SINGAPORE: A Singaporean student took to social media to recount how her mum accused her of being selfish when she declined to give her dad $700 from her $2000 contest winnings.

In her post on r/SGexams, she explained that she intended to split the money four ways: $100 each for her older sister and mum, $400 for her dad, and the rest for herself.

“I told my mum that I will need around 1400+ (using the award money) for the ipad that I’m buying. The course I’m taking currently requires an iPad and I didn’t want to burden my parents by telling them I needed an iPad for my schoolwork,” she said.

However, things escalated when her dad insisted that she give him an extra $300, on top of the $400 she planned to give him, for their trip to Australia.

When she disagreed, her parents reacted defensively and told her that she wasn’t a filial daughter. They even attempted to make her feel guilty by mentioning the time her dad bought her a computer.

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“I found it a little unreasonable since my mum already told me to get an iPad myself, but she still called me selfish just because I’m not giving my dad $700,” she opined.

The student disclosed that this wasn’t the first time she’d been asked to share her winnings from awards or competitions with the whole family.

“As far as I recall, every-time I get an award or win a competition, my mum would ask me to share some of the money with the family as she insists that it’s a way to train my sister and I to be filial when we grow up next time,” she added sharing her stressful family situation.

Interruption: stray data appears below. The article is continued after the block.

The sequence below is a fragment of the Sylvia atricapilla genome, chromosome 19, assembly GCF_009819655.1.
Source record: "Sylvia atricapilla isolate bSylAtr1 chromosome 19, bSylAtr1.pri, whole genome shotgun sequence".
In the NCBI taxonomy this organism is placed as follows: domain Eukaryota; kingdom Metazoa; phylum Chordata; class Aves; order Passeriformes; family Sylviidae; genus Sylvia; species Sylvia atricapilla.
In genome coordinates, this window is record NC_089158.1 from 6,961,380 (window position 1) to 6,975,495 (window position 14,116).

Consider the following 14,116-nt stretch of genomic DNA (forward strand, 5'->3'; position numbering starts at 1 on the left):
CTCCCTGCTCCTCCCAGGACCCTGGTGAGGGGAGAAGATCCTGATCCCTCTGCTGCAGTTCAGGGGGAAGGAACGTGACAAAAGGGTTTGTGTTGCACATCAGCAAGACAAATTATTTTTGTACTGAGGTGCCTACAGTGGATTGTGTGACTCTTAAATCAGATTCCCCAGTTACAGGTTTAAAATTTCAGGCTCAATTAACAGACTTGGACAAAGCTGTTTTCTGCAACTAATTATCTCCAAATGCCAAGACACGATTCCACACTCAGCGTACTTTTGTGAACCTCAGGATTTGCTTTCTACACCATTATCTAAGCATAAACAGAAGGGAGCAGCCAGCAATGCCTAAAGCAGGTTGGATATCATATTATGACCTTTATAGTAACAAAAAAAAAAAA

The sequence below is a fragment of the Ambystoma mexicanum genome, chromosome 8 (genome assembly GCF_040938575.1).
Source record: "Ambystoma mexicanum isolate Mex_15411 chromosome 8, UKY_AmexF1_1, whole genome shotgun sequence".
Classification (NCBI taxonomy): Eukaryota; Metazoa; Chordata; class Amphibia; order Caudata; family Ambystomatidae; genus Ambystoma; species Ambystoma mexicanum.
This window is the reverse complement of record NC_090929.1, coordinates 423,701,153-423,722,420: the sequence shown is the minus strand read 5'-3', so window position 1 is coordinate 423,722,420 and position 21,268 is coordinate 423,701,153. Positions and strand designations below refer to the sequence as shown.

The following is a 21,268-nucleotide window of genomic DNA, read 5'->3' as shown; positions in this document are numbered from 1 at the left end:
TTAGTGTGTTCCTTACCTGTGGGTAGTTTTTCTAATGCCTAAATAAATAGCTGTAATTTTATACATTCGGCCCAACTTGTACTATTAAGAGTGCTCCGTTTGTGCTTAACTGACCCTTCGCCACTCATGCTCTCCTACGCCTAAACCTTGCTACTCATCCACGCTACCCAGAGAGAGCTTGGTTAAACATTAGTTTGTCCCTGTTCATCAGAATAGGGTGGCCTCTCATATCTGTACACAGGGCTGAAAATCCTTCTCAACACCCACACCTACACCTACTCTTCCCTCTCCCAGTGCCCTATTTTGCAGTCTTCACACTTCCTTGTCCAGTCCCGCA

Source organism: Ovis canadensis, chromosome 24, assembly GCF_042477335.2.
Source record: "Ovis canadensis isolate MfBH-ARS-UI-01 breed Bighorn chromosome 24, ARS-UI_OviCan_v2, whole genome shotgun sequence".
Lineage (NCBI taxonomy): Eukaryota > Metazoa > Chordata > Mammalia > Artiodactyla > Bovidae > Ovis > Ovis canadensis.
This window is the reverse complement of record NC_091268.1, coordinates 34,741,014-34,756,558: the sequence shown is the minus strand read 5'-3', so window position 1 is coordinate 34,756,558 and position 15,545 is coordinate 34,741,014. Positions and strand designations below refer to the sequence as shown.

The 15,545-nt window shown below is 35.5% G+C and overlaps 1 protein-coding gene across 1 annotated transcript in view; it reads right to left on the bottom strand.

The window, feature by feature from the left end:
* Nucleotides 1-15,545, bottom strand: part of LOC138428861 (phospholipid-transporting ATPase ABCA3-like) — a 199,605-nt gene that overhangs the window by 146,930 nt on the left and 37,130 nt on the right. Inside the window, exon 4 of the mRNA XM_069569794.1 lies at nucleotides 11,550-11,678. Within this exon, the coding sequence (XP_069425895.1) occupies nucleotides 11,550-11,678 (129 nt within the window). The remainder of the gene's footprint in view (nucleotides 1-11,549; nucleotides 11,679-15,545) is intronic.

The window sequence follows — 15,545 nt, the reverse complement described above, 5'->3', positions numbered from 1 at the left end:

“Take this as a $700 lesson.”

Many Singaporeans found it unfair that she was expected to split her winnings with her entire family and also contribute towards their trip to Australia.

One individual asked the student, “Is money tight at home? You are already very filial to pay for the iPad yourself and still split the remaining amongst family. It seems like you cannot make everyone happy.”

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Some also pointed out that she was still under her parents’ care and hadn’t landed a full-time job yet, so it didn’t make sense for her to hand over her hard-earned money to her parents when she had her own expenses to worry about.

A few also stressed that while it’s important to take care of one’s parents, it shouldn’t come at the expense of one’s own financial stability. They thought parents should be more mindful of how they ask for help from their kids, considering the pressures young adults face these days.

One individual said, “Yet another case of parents who don’t understand that giving birth to a child is their choice, not ours.

It is a moral duty to provide the child with the best life you can for this life is one that you forced upon it. Its not an act of charity and they aren’t owed anything.”

They then advised her to just ignore her parents’ requests and take it as a lesson for the future—that she should keep her salary and bonuses to herself, even from her family and her future spouse.

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One individual commented, “Just from this story it hints at what’s gonna come when you start working in the future. Think twice before you disclose your earnings and savings. Take this as a $700 lesson.”

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